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zakman35 13th August 2012 07:47 PM

Buffer/Gain stage suggestions for LM3886
As the title says, I need a buffer/gain stage for my 8 channel LM3886 amp which till now was driven by a behringer CX3400 active crossover.

My amp is based on Linkwitz Riley desing at
This amp has an input sensitivity of 1,1V.

Recently I replace behringer with a miniDSP 2x4 and although I am very happy with the sound of miniDSP I have a amplification problem since miniDSP 2x4 has an output of 0.9V max.

My problem is that miniDSP output (0,9V) cannot drive the amp to full power and this is very annoying especially with low level recording even with the volume at full the sound is not loud enough for me. I assume there is also an additional voltage loss from the long interconnects (2 meter) that I have to use since the amp and minidsp are not located close to each other.

My thoughts are to amplify miniDSPís output to 6db or more by adding a buffer/ gain stage which is supposed to be beneficial for gainclones either way.

So, I would like your suggestions in order to add a 4 channel buffer/gain stage between these two units.

My thoughts are:
A) To add an opamp buffer/gain stage with a 6db gain as the first stage described at ESP preamp project 88.

Discrete buffers as described at Decibel Dungeon pages the problem with this is I donít know if they can modified to provide a 6 db gain or not.

Not the best but probably the easiest to by two readymade preamps like this from Ebay and remove the pots.

I forgot to mention that I am using miniDSPís digital volume control, and I already have an adjustable symmetrical psu with maximum output of +-14V that I would like to use for this project.
The buffer/ gain stage is going to be placed inside the miniDSP box.

Thanks in advance.

Mooly 13th August 2012 07:55 PM

Nothing wrong with an opamp gain stage. It's just the buffer with two feedback resistors. It really is the classic text book implementation.

An alternative idea. Modify the LM3886 stage. Reducing the 1K feedback return would increase the gain.

AndrewT 13th August 2012 08:03 PM

A 3886 has a maximum gain of 10times (+20dB). But at this gain the phase margin is quite low.
The 3886 performs better at reproducing the input signal when the gain is increased to about 28 to 30times. (+28dB to +30dB).
The 3886 will still work well with the gain up at 40 times (+32dB).

Only when more gain than +32dB is required would an extra gain stage be worth fitting.
That extra gain stage could be in the Pre-Amp. There it could be made switchable, so that higher level sources could pass straight through and thus avoid excess gain + excess attenuation.

A non-inverting 3886 does not need a buffer or preconditioning of the signal.
An inverting 3886 does benefit from a stage that preconditions the line to allow quality signal into the low impedance presented by the inverting input.
I would prefer to put that pre-conditioning stage back at the source (the Pre-Amp) and call it a low impedance buffer stage.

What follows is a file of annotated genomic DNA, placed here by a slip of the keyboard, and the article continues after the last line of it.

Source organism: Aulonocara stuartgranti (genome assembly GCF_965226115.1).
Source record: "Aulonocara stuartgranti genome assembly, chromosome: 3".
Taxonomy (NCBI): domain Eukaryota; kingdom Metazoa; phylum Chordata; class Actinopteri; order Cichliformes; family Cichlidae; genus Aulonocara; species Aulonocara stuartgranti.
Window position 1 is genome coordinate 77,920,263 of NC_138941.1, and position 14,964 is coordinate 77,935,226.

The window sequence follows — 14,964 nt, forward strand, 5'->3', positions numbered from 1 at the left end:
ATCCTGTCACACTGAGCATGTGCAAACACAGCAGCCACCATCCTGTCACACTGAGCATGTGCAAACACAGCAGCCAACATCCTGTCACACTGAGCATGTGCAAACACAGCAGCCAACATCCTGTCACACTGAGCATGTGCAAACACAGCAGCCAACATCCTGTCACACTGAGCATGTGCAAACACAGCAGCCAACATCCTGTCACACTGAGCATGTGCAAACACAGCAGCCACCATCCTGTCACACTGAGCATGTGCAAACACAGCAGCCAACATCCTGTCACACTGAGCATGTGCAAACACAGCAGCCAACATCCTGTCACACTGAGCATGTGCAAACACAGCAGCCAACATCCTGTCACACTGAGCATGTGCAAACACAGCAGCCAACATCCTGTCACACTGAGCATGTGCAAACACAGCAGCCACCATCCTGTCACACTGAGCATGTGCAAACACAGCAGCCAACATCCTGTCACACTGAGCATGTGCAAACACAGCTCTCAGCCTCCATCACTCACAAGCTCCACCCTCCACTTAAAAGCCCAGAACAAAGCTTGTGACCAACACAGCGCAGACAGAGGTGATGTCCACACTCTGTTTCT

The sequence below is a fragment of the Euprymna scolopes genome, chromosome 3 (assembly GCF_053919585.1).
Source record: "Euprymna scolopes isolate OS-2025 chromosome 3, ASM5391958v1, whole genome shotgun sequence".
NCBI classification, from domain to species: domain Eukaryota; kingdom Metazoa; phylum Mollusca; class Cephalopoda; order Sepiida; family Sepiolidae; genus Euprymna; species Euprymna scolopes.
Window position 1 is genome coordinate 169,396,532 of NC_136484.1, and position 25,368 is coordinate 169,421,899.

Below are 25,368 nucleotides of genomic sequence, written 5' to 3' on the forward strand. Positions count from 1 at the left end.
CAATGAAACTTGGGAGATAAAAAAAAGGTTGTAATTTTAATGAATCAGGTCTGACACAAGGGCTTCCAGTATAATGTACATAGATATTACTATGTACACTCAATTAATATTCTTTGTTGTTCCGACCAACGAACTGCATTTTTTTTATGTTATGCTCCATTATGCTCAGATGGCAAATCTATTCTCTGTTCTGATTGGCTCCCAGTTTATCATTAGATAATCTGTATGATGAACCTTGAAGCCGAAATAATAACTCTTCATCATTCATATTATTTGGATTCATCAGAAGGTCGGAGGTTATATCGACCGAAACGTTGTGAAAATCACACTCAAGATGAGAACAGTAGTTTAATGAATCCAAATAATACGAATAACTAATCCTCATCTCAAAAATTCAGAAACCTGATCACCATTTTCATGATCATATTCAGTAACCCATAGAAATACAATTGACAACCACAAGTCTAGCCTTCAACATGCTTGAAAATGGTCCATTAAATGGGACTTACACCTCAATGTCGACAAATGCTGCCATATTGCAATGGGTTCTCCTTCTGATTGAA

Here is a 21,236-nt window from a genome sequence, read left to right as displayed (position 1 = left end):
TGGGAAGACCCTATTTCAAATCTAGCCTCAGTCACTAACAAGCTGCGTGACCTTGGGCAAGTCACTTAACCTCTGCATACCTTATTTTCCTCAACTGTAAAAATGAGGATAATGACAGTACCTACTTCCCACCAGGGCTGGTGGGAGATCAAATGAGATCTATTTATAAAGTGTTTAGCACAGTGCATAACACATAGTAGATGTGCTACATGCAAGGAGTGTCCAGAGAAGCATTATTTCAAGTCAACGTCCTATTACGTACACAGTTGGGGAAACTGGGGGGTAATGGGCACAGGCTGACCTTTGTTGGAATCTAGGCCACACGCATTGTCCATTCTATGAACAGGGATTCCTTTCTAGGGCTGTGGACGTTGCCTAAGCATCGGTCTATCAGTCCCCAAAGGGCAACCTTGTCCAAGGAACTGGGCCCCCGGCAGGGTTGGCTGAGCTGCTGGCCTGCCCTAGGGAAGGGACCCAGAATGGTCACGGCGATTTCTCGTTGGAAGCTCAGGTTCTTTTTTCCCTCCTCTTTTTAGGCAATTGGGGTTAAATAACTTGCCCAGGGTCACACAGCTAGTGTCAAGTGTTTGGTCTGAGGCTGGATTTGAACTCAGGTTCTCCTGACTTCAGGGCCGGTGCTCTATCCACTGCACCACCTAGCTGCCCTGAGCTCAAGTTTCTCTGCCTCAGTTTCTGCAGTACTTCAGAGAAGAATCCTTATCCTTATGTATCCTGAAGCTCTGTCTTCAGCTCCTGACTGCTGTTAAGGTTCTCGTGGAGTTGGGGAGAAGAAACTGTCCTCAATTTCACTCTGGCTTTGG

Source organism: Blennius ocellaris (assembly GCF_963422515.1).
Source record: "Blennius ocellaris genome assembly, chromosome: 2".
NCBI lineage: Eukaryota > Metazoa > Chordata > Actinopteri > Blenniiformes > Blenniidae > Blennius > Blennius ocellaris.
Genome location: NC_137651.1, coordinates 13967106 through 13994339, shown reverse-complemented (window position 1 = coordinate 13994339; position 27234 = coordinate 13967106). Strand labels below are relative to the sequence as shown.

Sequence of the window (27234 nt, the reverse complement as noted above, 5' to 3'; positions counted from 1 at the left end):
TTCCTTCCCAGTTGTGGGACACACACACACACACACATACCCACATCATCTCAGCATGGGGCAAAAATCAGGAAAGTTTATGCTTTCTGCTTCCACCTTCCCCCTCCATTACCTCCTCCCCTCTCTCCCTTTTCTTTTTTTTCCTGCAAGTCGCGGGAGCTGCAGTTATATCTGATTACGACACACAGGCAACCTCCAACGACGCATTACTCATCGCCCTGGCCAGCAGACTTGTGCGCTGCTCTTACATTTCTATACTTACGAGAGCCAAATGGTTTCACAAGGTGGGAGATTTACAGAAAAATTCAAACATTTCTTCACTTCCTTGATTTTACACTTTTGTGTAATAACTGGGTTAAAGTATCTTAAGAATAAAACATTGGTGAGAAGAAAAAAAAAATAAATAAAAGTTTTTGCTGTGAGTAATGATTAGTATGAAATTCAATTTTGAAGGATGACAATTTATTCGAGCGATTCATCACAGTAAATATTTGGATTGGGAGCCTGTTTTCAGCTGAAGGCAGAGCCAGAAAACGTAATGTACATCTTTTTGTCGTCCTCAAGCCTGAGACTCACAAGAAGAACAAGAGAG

zakman35 13th August 2012 08:11 PM

Thanks for your fast response.

I would prefer to build a buffer instead of modifying gainclone's gain stage because i am afraid that with the long interconnects i use and low level recordings miniDSP will still be incapable to fully drive the amp.

zakman35 13th August 2012 08:13 PM

What about the 3 transistor buffer, described at Decibel Dungeon pages.

Can this stage modified to provide amplification of 6 db or more?

Mooly 13th August 2012 08:14 PM

Well a buffer is really easy... but you want a gain stage :)

I can probably find lots more worked examples but this was first out of the bag that I remembered,

read the whole thread though.

Mooly 13th August 2012 08:22 PM

If you want discrete then something like this is excellent although originally designed for single rail,

tbh though you will not really better an opamp stage using something like the OPA2134 dual opamp.

zakman35 13th August 2012 09:05 PM

I guess you have wright, I had good experiences in the past with opamps like OPA2134, LM4562 & LT1028, why not now.
Discrete stages could wait for the moment.


zakman35 14th August 2012 08:45 AM

Thinking again the option to increase the gain of the amp and according to my calculations the current gain of the amp is 20,6.

So if i replace the feedback resistor of 1k with a 687 ohm, the gain will be increase to 29,5 which i think will be enough.
Is that correct?

Mooly 14th August 2012 10:29 AM

That's correct. The voltage gain is 29.5 with the new value.
On a practical level don't get hung up on exact resistor values for gain setting. 687 ohm or 620 or 560. The difference in perceived level won't be as great as the numbers suggests.

Also from a theory point. You have attenuator in the 1K and 19.6K input resistors. Again in actual use its a non issue.

Best way is to try values around the 680 ohm mark and take it from there.

Have you got Ci fitted that is on your circuit ?

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